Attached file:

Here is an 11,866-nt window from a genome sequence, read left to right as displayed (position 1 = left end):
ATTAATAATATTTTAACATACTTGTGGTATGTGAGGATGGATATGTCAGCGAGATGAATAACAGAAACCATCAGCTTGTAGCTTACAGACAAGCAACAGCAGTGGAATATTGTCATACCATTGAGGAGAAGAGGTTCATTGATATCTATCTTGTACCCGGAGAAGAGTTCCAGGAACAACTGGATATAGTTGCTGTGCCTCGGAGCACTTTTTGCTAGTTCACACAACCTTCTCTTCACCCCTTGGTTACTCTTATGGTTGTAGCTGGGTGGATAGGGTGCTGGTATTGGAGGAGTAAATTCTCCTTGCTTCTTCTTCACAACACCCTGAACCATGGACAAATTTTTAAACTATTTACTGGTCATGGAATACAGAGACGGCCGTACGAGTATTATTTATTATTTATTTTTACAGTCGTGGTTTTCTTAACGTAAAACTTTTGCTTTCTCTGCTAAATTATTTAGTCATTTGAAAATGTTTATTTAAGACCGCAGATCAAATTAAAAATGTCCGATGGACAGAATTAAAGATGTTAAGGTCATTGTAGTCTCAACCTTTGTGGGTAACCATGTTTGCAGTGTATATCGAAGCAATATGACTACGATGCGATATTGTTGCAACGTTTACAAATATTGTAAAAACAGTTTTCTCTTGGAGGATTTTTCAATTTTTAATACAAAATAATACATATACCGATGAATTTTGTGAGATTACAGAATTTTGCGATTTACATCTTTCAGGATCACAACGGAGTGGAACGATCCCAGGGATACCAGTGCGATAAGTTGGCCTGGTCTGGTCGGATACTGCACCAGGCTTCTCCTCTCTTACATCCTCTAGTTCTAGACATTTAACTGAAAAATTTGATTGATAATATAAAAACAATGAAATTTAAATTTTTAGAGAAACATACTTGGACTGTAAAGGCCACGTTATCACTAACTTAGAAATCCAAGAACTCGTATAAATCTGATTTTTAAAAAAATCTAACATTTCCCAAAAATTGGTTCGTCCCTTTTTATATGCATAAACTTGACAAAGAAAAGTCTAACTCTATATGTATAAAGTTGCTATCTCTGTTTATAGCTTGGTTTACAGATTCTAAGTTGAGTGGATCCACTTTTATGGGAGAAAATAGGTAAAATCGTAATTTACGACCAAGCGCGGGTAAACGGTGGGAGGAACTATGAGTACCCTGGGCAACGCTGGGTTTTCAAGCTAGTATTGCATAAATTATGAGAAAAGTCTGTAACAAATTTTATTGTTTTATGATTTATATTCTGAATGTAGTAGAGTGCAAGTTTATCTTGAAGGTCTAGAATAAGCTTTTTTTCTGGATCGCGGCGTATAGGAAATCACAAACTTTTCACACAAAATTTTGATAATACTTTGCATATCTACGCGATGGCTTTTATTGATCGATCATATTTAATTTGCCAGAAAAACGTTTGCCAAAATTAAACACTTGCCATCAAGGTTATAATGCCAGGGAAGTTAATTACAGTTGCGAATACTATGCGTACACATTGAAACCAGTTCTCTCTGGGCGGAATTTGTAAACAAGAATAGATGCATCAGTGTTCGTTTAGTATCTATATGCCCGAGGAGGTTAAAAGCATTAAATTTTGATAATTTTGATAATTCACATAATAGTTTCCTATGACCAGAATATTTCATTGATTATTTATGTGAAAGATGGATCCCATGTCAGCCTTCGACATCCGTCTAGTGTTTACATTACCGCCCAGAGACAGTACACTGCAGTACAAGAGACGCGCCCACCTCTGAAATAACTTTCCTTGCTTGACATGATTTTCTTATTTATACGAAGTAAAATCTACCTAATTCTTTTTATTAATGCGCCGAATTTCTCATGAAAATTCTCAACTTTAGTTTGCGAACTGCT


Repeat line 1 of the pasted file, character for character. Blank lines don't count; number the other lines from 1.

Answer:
Here is an 11,866-nt window from a genome sequence, read left to right as displayed (position 1 = left end):